Social media can create relevance and connect you to your audience, but does it create legal issues for your organization as well? Learn more about social media and what legal issues you need to be aware of.
reviews ratings retweets reposts creating relevance or legal issues?
Mike from Ice Miller talks about legal pitfalls of social media.
social media overview Social media is changing the way that the world does business and those who best understand how to use social media will thrive. The use of technology, the internet and most recently social media in business, B2B or B2C e-commerce, m-commerce (mobile commerce), and other mobile applications creates many legal issues.
Social media cannot be ignored , and neither can the legal issues surrounding the use of social media. social media overview
Social media is quickly becoming the number source for job postings and referrals. employment practices Companies must design employee use policies and keep them current: <ul><ul><ul><li>use of company computers or mobile </li></ul></ul></ul><ul><li> devices </li></ul><ul><ul><ul><li>information permitted or prohibited on </li></ul></ul></ul><ul><li> social networking sites </li></ul><ul><ul><ul><li>confidentiality/ endorsements / </li></ul></ul></ul><ul><ul><ul><li>disparaging remarks </li></ul></ul></ul><ul><ul><ul><li>ownership of information </li></ul></ul></ul>
Employee's post-employment activities is a controversial area… who owns the information? how is it protected? employment practices Some states prohibit an employer from interfering with employee’s activities at home.
Almost always to participate in an on-line services, you must hit the "I agree" button which means that you will be bound by the terms and conditions of the site. user terms and conditions
user terms and conditions Most people do not read the terms and conditions of use. Do you? LinkedIN FaceBook Twitter Youtube
Consumer-referral driven economy is creating the need for further regulation to maintain (or create) truth in advertising E-Advertisement Guidelines: New FTC Guidelines $ 1.35 billion dollars in social media advertising in 2007 and expected to grow to $3.7 billion by 2011
Revised FTC guidelines relating to Endorsements and Testimonials take effect December 1, 2009: Disclaimers such as "results not typical" are deemed insufficient to correct consumer misperceptions about products or services); must have independent substantiation for claims
Revised FTC guidelines relating to Endorsements and Testimonials take effect December 1, 2009: Effectively eliminates anonymous blogs or websites designed to create web traffic, to promote own products or services or to criticize competitors' products or services; "all material connections" must be disclosed
Company and Marketers responsible for misrepresentations or statements for hired blog services, employees, third parties reviewers who receive free samples; must affirmative train and monitor. Revised FTC guidelines relating to Endorsements and Testimonials take effect December 1, 2009:
Use of social media is a hot topic in highly regulated industries or with sensitive persons (such as in health care/ pharmaceuticals, financial services, collection services, legal, and the effect of regulations or laws such as the FCC, FTC, FDA, SEC, Attorneys General opinions, or laws involving children, entertainment, labor unions, or politics). other regulatory and limitations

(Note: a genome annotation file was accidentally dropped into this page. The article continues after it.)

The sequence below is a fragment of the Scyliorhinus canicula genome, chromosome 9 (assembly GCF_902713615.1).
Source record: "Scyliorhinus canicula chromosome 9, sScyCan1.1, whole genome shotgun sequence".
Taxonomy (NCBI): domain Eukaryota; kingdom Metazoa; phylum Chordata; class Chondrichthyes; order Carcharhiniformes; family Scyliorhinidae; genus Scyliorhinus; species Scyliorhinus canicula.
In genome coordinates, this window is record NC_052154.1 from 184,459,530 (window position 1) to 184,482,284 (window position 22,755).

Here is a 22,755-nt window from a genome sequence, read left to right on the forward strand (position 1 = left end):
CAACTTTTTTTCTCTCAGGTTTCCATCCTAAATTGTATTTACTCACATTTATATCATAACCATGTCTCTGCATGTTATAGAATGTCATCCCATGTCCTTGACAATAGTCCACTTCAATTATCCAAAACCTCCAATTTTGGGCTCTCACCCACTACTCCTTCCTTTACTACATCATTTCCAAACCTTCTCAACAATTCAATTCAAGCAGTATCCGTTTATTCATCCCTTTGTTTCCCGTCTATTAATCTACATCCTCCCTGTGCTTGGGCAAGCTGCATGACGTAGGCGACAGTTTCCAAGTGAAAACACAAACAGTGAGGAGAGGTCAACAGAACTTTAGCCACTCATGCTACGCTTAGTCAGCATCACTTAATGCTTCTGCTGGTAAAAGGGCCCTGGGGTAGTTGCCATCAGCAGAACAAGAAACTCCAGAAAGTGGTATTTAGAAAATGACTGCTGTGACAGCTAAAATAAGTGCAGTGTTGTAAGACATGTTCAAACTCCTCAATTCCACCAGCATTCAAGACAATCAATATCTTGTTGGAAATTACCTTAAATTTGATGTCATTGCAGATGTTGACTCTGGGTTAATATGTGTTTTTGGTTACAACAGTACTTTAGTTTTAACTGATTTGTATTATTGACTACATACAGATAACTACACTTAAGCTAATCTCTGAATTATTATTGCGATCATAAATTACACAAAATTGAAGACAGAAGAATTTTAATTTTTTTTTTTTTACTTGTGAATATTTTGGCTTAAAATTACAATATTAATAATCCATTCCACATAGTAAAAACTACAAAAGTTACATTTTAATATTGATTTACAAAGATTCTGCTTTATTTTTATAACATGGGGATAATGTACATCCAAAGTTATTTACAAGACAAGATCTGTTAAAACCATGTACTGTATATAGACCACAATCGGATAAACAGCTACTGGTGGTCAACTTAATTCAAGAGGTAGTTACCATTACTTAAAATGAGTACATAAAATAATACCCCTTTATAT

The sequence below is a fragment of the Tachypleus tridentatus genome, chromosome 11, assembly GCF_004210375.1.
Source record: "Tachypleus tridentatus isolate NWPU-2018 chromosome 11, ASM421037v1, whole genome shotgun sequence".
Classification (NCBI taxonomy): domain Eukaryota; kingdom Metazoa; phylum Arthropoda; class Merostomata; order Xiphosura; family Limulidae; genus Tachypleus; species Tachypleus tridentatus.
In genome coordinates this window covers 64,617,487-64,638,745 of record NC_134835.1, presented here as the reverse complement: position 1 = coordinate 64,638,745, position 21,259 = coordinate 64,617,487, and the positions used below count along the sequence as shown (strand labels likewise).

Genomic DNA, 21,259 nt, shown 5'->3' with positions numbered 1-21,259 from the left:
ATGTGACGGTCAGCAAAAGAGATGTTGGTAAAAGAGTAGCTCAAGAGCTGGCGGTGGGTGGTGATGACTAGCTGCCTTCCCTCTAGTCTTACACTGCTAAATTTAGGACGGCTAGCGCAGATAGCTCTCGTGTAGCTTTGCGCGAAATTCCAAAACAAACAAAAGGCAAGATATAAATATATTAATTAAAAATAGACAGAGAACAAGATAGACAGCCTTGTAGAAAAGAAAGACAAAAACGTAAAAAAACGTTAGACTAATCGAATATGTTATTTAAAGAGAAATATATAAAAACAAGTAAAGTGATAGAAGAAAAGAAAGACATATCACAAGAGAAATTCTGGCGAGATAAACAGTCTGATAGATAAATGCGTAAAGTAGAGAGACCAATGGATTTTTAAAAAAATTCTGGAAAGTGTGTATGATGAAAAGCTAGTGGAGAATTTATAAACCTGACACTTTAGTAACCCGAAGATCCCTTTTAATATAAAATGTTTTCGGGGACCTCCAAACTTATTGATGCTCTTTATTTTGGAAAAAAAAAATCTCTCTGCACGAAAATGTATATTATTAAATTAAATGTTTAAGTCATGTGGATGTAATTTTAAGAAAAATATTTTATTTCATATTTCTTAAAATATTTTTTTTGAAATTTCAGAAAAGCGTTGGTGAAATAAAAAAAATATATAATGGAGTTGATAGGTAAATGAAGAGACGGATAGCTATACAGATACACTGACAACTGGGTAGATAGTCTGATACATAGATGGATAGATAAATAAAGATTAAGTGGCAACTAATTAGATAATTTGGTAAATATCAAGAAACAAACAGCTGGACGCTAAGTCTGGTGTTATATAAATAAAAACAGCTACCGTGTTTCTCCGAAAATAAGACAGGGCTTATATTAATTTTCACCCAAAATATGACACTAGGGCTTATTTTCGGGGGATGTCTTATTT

On November 12 and 13, the FDA began taking public comments en route to developing guidelines relating to the use of social media in drug and medical device circumstances: other regulatory and limitations <ul><ul><li>Social media used to create dialogues about </li></ul></ul><ul><ul><li>diseases, treatments, remedies, specific drugs; </li></ul></ul><ul><ul><li>effect on adverse even reporting requirements </li></ul></ul><ul><ul><li>Should drug companies have duty to monitor social </li></ul></ul><ul><ul><li>listen to dialogue; correct misperceptions </li></ul></ul><ul><ul><li>Concern for adequacy of risk/benefit disclosure </li></ul></ul><ul><ul><li>(consider 140 limits on Twitter) </li></ul></ul><ul><ul><li>Top industry (Lilly, J&J, Pfizer), internet (Google) </li></ul></ul><ul><ul><li>and social media (WOMMA) participate </li></ul></ul>
Growth of brand marketing, proliferation of free and available artwork, open and transparent internet and worldwide markets make intellectual property protection extremely difficult intellectual property Copyright protection Trademark protection: use of protected trademarks is a huge issue in social media—how and when to enforce License agreements
Cyberslander, harassment and defamation are growing in popularity, especially by former employees ("Sticks and Stones can Break your Bones, but Words can Hurt You More”) personal torts & 1st amendment Consumers posting of positive and negative experiences on social networking sites, such as YouTube ("United Breaks Guitars" video—6 million hits; 23,000 comments; 15 related videos—including Taylor Guitar Responds) Discovery of individuals involved in miscreant behavior
Consumer complaint sites; (ripoffreport.com states: "we never remove reports even when they are claimed to contain defamatory statements, and even if the original author requests it”) personal torts & 1st amendment Immunity under the Communications Decency Act 47 U.S.C. § 230 for internet portals Violations of the Consumer Fraud and Abuse Act (18 USC § 1030) Insurance Coverage: some insurance companies are creating new products intended specifically for risks posed by social media and business cybertorts.